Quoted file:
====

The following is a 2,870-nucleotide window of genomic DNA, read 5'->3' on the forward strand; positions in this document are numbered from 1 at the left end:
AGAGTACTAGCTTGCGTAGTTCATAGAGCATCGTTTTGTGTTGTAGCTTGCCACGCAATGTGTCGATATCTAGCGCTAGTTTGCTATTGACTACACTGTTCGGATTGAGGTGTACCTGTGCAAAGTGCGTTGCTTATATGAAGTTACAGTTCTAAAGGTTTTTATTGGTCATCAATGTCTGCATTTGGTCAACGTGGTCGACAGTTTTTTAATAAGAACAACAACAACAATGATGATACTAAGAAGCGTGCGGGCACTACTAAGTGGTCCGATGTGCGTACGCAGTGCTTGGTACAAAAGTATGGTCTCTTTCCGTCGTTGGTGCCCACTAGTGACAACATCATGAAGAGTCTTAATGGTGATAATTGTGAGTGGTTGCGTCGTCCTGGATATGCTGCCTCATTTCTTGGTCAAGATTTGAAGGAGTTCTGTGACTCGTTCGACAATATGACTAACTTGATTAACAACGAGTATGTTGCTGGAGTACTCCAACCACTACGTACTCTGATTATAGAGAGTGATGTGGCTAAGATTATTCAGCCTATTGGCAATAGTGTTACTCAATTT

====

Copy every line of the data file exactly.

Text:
The following is a 2,870-nucleotide window of genomic DNA, read 5'->3' on the forward strand; positions in this document are numbered from 1 at the left end:
AGAGTACTAGCTTGCGTAGTTCATAGAGCATCGTTTTGTGTTGTAGCTTGCCACGCAATGTGTCGATATCTAGCGCTAGTTTGCTATTGACTACACTGTTCGGATTGAGGTGTACCTGTGCAAAGTGCGTTGCTTATATGAAGTTACAGTTCTAAAGGTTTTTATTGGTCATCAATGTCTGCATTTGGTCAACGTGGTCGACAGTTTTTTAATAAGAACAACAACAACAATGATGATACTAAGAAGCGTGCGGGCACTACTAAGTGGTCCGATGTGCGTACGCAGTGCTTGGTACAAAAGTATGGTCTCTTTCCGTCGTTGGTGCCCACTAGTGACAACATCATGAAGAGTCTTAATGGTGATAATTGTGAGTGGTTGCGTCGTCCTGGATATGCTGCCTCATTTCTTGGTCAAGATTTGAAGGAGTTCTGTGACTCGTTCGACAATATGACTAACTTGATTAACAACGAGTATGTTGCTGGAGTACTCCAACCACTACGTACTCTGATTATAGAGAGTGATGTGGCTAAGATTATTCAGCCTATTGGCAATAGTGTTACTCAATTT